Sylvania and Sylvania Township residents will decide Tuesday whether to approve three levies, including two for their joint fire department.
The department seeks a 1.1-mill capital improvements levy and a 2.95-mill levy for operations.
Sylvania Senior Center is seeking approval of a 0.45-mill, five-year operating levy. The measure would replace a 0.32 mill levy set to expire soon.
Fire officials say both levies are necessary to continue the fire district's level of service.
The capital improvements levy is designed to raise $1.1 million and allow the department to move from three stations that officials say are inadequate to three to be built on new sites. It will also allow the township to build another station at a site in the district's northwest portion.
The operating levy, among other things, will allow the department to hire nine firefighters now and to hire nine more later so the proposed station can be fully manned.
A citizens' group known as Citizens for Accountable Taxation has organized to oppose the levies. Critics praise the department but say they object to the planning process. They have also questioned how the township trustees run the department, and objected to the total amount of millage sought.
Township officials have acknowledged that the levy request may seem like a large amount, but argue that the needs have been established through professional and community studies.
John Borell, Sr., a chairman of the committee supporting the levy requests, said he agrees with the critics when they say the issue is not about the fire department. He said it is about citizens' safety and the department's ability to meet the needs of a growing community.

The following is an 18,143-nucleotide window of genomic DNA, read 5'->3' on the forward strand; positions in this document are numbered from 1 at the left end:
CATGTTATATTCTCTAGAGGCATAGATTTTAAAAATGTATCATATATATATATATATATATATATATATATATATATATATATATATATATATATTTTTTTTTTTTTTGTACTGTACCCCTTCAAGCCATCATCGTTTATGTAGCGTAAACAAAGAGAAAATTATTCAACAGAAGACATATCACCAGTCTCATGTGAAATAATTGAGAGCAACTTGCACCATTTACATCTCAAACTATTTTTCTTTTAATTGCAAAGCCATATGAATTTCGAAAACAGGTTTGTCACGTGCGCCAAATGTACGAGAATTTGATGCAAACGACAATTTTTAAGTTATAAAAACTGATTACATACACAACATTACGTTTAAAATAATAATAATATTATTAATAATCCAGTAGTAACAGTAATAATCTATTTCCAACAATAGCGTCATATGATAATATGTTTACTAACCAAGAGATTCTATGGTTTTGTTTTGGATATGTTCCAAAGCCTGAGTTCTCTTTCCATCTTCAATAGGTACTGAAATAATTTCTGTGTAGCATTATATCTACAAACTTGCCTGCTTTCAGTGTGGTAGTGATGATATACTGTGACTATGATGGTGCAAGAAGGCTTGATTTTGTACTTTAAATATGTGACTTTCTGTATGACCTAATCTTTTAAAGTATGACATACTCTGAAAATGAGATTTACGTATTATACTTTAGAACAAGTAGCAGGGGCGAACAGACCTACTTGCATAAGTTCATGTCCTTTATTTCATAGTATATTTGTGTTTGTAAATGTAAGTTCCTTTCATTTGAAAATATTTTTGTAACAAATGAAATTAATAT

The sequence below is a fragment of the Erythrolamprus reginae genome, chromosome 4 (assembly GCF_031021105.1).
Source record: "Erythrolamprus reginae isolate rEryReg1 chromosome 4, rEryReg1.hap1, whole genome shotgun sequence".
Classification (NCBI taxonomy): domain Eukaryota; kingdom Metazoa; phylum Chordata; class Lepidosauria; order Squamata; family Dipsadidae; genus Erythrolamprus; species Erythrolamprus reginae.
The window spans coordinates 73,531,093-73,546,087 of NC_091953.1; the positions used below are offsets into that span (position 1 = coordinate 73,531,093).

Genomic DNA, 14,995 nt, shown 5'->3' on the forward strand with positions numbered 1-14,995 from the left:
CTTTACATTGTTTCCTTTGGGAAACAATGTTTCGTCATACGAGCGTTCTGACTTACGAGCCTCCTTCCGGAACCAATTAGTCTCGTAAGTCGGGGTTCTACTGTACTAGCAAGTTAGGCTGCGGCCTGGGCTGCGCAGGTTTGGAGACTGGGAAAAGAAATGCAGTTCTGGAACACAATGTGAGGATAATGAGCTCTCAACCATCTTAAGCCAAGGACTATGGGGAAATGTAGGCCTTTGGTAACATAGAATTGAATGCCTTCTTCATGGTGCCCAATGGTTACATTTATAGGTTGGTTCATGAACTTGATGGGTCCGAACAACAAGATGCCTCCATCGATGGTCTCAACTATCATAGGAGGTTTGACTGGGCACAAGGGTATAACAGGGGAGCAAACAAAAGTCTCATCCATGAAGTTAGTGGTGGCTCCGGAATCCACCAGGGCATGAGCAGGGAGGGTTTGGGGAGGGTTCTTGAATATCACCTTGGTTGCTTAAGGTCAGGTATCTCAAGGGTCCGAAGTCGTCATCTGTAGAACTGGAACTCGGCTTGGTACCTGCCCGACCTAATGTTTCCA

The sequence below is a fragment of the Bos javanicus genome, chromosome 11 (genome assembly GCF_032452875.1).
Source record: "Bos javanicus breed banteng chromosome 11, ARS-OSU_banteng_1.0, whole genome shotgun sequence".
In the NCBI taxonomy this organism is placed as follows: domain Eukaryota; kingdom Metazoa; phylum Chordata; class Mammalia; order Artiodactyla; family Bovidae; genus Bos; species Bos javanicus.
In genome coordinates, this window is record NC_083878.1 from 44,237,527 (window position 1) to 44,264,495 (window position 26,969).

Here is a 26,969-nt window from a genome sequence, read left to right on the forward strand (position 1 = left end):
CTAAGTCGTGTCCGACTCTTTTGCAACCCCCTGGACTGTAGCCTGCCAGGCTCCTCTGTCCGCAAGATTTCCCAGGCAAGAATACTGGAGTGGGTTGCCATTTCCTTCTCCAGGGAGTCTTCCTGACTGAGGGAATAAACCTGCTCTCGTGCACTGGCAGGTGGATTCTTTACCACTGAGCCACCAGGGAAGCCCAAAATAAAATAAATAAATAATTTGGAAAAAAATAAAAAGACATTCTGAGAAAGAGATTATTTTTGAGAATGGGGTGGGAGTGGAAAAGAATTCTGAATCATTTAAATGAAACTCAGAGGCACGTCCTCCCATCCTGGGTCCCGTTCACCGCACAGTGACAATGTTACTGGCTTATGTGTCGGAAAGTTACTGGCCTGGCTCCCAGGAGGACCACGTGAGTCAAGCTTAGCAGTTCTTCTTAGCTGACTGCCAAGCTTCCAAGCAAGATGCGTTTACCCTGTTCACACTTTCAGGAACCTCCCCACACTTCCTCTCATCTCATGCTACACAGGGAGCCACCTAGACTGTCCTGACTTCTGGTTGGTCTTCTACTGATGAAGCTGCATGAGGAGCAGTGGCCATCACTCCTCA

Sylvania City Council voted to remain neutral on the issue, although most members voiced criticism. Some on council argue that senior citizens on fixed incomes may have to leave the community if the levies pass.
Among the groups supporting the issues are the Sylvania Area Chamber of Commerce, the Olander Park System, and the Sylvania Area Community Improvement Corp.
If passed, the two fire issues will cost the owner of a $200,000 an additional $248.20.
The senior center levy is for funds to run the building that opened in 2002. Activities have been supported by a 0.32-mill levy, which was passed five years ago and is expiring. Claire Proctor, director of Sylvania Community Services, which oversees the center, said officials are asking for a levy of 0.45 mills this time.
The original levy, she noted, was passed before the building opened and before its real operating costs could be gauged. About 300 seniors use the facility each day, which is an increase of about 80 percent since the center was housed in the Burnham Building, she said.
The owner of a $200,000 home now pays $15 a year on the senior levy. If this measure passes, that homeowner would pay $27.56 annually.
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